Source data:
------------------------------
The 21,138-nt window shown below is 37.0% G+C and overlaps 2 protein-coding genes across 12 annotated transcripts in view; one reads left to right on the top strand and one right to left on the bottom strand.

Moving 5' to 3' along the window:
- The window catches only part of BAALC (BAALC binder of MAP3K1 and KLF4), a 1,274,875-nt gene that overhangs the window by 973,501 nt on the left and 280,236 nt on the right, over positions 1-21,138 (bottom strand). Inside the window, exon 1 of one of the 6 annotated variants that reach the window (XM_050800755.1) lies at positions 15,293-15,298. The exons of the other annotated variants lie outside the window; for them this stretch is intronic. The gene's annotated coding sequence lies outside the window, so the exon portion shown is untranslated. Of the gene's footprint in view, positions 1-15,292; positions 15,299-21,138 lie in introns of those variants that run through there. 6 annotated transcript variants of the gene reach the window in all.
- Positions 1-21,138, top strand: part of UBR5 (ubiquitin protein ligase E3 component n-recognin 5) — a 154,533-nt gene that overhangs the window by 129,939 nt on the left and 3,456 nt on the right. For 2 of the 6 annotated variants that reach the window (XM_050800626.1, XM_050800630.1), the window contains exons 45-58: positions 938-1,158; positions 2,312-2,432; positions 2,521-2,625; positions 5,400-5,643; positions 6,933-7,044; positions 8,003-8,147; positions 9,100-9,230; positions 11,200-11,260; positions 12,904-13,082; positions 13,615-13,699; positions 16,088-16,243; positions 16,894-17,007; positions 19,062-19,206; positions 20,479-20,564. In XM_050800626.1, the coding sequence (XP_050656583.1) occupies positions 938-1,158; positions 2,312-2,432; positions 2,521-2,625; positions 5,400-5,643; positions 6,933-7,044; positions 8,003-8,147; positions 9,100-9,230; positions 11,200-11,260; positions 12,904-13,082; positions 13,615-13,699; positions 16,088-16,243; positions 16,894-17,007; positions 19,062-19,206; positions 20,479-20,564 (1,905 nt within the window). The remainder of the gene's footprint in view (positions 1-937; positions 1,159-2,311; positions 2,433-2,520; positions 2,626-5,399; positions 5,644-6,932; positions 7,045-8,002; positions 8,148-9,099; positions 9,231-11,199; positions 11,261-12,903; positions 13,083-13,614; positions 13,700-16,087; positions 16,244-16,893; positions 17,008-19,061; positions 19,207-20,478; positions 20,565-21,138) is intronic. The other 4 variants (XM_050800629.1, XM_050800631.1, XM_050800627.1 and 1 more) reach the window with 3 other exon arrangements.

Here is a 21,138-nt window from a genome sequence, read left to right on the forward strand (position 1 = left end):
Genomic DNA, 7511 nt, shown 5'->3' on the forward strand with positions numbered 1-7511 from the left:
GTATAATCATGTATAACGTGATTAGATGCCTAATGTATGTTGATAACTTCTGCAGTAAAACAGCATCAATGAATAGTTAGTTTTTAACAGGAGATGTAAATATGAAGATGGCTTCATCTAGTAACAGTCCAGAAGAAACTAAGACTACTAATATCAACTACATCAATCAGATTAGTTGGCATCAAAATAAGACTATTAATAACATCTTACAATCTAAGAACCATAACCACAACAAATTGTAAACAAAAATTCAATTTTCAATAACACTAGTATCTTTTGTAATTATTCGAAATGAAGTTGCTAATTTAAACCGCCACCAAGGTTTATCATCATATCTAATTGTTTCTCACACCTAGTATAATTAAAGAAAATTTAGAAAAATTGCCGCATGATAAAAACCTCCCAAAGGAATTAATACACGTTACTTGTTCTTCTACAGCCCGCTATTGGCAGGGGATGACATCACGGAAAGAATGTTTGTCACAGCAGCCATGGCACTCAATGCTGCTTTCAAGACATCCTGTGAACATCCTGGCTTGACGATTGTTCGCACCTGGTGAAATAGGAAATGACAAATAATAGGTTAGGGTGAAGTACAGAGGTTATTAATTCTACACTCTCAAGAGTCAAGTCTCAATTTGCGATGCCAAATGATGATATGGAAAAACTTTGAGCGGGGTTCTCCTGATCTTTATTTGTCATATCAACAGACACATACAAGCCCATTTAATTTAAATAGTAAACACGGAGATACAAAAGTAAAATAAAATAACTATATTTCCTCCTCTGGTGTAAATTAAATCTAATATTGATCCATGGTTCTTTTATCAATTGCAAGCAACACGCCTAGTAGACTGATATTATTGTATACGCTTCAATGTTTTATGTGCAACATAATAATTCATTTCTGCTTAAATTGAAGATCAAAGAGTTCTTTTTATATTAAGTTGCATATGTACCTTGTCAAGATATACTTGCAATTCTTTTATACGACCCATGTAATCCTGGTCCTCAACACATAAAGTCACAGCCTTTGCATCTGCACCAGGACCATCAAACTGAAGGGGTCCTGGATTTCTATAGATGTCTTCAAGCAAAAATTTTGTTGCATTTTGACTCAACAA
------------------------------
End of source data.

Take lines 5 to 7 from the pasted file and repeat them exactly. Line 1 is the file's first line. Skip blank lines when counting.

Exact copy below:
Here is a 21,138-nt window from a genome sequence, read left to right on the forward strand (position 1 = left end):
Genomic DNA, 7511 nt, shown 5'->3' on the forward strand with positions numbered 1-7511 from the left:
GTATAATCATGTATAACGTGATTAGATGCCTAATGTATGTTGATAACTTCTGCAGTAAAACAGCATCAATGAATAGTTAGTTTTTAACAGGAGATGTAAATATGAAGATGGCTTCATCTAGTAACAGTCCAGAAGAAACTAAGACTACTAATATCAACTACATCAATCAGATTAGTTGGCATCAAAATAAGACTATTAATAACATCTTACAATCTAAGAACCATAACCACAACAAATTGTAAACAAAAATTCAATTTTCAATAACACTAGTATCTTTTGTAATTATTCGAAATGAAGTTGCTAATTTAAACCGCCACCAAGGTTTATCATCATATCTAATTGTTTCTCACACCTAGTATAATTAAAGAAAATTTAGAAAAATTGCCGCATGATAAAAACCTCCCAAAGGAATTAATACACGTTACTTGTTCTTCTACAGCCCGCTATTGGCAGGGGATGACATCACGGAAAGAATGTTTGTCACAGCAGCCATGGCACTCAATGCTGCTTTCAAGACATCCTGTGAACATCCTGGCTTGACGATTGTTCGCACCTGGTGAAATAGGAAATGACAAATAATAGGTTAGGGTGAAGTACAGAGGTTATTAATTCTACACTCTCAAGAGTCAAGTCTCAATTTGCGATGCCAAATGATGATATGGAAAAACTTTGAGCGGGGTTCTCCTGATCTTTATTTGTCATATCAACAGACACATACAAGCCCATTTAATTTAAATAGTAAACACGGAGATACAAAAGTAAAATAAAATAACTATATTTCCTCCTCTGGTGTAAATTAAATCTAATATTGATCCATGGTTCTTTTATCAATTGCAAGCAACACGCCTAGTAGACTGATATTATTGTATACGCTTCAATGTTTTATGTGCAACATAATAATTCATTTCTGCTTAAATTGAAGATCAAAGAGTTCTTTTTATATTAAGTTGCATATGTACCTTGTCAAGATATACTTGCAATTCTTTTATACGACCCATGTAATCCTGGTCCTCAACACATAAAGTCACAGCCTTTGCATCTGCACCAGGACCATCAAACTGAAGGGGTCCTGGATTTCTATAGATGTCTTCAAGCAAAAATTTTGTTGCATTTTGACTCAACAA